An exit roadmap for leaving the euro zone
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An exit roadmap for leaving the Euro Zone. Pedro Cosme Costa Vieira Faculdade de Economia do Porto Public Finances and the Eurozone Economies: Past, Present and Future Perspectives Conference Porto, 9-10 December 2011. Introduction.

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An exit roadmap for leaving the euro zone

An exit roadmap for leaving the Euro Zone

Pedro Cosme Costa Vieira

Faculdade de Economia do Porto

Public Finances and the Eurozone Economies:

Past, Present and Future Perspectives Conference

Porto, 9-10 December 2011


Introduction
Introduction

Money exists to be an interpersonal unit of value and to mediate transactions among different economic agents.

Being so, it is useless to have a currency area with just one person.


Introduction1
Introduction

When there is an increase in CA dimension there are decreases in currency conversion costs and exchange rate uncertainty.


Introduction2
Introduction

Then, it seems logical that the agglutination of several countries in a single CA would be a stimulus to the economic growth and to the convergence of marginal countries to those more prosperous ones.


Introduction3
Introduction

Nonetheless, historical data does not point toward this logical conclusion.

Nowadays almost every country has a different currency evolving this status quo from the failure of the Gold Standard (that used Gold as an almost global currency).


Introduction4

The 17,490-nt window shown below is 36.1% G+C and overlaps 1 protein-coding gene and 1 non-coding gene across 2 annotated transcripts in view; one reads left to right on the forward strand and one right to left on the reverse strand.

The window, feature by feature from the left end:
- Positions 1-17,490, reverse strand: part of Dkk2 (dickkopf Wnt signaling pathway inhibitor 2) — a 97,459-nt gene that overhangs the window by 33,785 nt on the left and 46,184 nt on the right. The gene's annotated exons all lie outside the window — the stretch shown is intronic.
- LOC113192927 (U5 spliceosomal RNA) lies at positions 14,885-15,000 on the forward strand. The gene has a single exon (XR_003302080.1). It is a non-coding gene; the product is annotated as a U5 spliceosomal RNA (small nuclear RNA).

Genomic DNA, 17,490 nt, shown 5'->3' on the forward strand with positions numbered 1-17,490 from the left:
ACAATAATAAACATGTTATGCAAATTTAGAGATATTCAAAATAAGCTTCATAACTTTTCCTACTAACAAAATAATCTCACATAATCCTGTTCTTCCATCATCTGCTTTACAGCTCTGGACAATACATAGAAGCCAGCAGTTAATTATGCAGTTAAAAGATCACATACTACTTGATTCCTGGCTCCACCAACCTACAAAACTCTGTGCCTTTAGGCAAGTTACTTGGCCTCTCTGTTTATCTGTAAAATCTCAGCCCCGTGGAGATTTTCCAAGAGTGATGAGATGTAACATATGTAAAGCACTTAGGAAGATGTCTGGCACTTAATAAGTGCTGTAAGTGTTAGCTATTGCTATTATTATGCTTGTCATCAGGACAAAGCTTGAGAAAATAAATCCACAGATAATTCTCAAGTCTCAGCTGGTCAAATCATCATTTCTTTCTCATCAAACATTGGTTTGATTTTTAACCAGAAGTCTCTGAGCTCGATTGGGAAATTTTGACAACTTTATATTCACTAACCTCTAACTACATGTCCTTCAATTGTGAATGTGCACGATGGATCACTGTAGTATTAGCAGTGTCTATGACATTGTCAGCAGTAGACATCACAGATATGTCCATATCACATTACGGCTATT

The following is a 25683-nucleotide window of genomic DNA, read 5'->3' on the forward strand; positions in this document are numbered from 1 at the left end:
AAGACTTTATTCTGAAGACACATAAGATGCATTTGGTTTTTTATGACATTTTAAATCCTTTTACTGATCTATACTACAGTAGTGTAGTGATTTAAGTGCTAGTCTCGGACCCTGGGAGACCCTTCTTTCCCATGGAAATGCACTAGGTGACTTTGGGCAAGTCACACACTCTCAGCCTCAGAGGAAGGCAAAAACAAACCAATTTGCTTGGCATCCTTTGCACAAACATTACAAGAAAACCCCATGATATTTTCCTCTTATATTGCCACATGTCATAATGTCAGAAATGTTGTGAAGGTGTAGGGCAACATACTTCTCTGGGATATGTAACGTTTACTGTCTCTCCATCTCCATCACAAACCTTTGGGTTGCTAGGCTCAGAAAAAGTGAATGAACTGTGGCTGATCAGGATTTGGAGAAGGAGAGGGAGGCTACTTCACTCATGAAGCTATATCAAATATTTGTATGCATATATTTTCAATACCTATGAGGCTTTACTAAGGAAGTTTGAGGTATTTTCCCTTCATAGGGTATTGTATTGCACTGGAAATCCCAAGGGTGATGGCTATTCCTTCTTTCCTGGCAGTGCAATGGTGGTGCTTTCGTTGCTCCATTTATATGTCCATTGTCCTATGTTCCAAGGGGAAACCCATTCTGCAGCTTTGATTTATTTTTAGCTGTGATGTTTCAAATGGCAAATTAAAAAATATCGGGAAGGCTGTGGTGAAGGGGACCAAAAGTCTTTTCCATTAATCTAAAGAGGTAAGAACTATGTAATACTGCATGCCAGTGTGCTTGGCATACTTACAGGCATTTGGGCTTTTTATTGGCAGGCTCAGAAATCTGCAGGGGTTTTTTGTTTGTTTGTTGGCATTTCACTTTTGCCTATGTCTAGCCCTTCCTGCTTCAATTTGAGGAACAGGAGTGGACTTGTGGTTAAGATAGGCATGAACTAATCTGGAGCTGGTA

Introduction

WHY THAT?

-> Economics issues

-> Cultural issues


Introduction5
Introduction

-> Economics issues

When, in the business cycle, there is an unfavorable exogenous chock, its consequence will be asymmetrical among countries.


Introduction6
Introduction

-> Economics issues

Then, those countries more severely affected must decrease nominal wages and prices or will suffer a severe current account deficit (that must be financed by the other countries).


Introduction7
Introduction

-> Cultural issues

People have heterogeneous preferences. Due to age, academic knowledge, culture background and whatever, people have different time preferences, awareness to inflation and tolerance to nominal wages decreasing.


Introduction8
Introduction

-> Cultural issues

In the long term, those people that prefer the present more intensely (which equilibrium interest rate would be higher) run into debt and their country goes into bankruptcy.


Introduction9
Introduction

-> Cultural issues

In the short term, when there is an unfavorable exogenous chock, some countries from the EZ prefer to lower nominal wages while other prefer to increase the inflation.


Introduction10
Introduction

-> Cultural issues

The actual EZ sovereign crisis indicates that European cultural differences overpass economic similarities (e.g., Glavan, 2004).



The setup of the euro zone
The setup of the Euro Zone

-> The design of EZ

Stability Pact identified that some countries could run into debt

Public deficit <3% and public debt <60%

As countries are sovereigns and have vote, the compliance with the pact became voluntary.


The setup of the euro zone1
The setup of the Euro Zone

Initially, 1998-2005, it seemed that Euro Zone was OK because

The interest rates were identical all over the Euro Zone.


The setup of the euro zone2
The setup of the Euro Zone

But, during 1998/2005, surreptitiously countries started a diverging path.

The current account accumulated:

Portugal (-66%), Estonia (-61%),

Greece (-50%)